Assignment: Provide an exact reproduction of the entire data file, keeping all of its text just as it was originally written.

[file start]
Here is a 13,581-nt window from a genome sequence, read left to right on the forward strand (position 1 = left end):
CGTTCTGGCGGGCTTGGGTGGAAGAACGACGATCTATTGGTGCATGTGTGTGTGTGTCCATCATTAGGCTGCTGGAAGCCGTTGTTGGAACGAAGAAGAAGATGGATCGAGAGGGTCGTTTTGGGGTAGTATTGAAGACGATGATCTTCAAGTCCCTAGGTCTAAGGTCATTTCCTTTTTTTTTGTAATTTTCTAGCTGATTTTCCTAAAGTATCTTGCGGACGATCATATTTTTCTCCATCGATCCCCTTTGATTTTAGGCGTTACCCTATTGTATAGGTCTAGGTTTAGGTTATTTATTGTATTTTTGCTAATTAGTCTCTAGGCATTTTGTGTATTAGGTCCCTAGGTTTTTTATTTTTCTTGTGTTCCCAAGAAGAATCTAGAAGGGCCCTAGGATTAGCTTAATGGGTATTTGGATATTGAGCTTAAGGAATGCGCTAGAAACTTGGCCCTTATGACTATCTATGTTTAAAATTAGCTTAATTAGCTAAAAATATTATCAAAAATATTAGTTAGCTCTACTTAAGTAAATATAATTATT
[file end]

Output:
Here is a 13,581-nt window from a genome sequence, read left to right on the forward strand (position 1 = left end):
CGTTCTGGCGGGCTTGGGTGGAAGAACGACGATCTATTGGTGCATGTGTGTGTGTGTCCATCATTAGGCTGCTGGAAGCCGTTGTTGGAACGAAGAAGAAGATGGATCGAGAGGGTCGTTTTGGGGTAGTATTGAAGACGATGATCTTCAAGTCCCTAGGTCTAAGGTCATTTCCTTTTTTTTTGTAATTTTCTAGCTGATTTTCCTAAAGTATCTTGCGGACGATCATATTTTTCTCCATCGATCCCCTTTGATTTTAGGCGTTACCCTATTGTATAGGTCTAGGTTTAGGTTATTTATTGTATTTTTGCTAATTAGTCTCTAGGCATTTTGTGTATTAGGTCCCTAGGTTTTTTATTTTTCTTGTGTTCCCAAGAAGAATCTAGAAGGGCCCTAGGATTAGCTTAATGGGTATTTGGATATTGAGCTTAAGGAATGCGCTAGAAACTTGGCCCTTATGACTATCTATGTTTAAAATTAGCTTAATTAGCTAAAAATATTATCAAAAATATTAGTTAGCTCTACTTAAGTAAATATAATTATT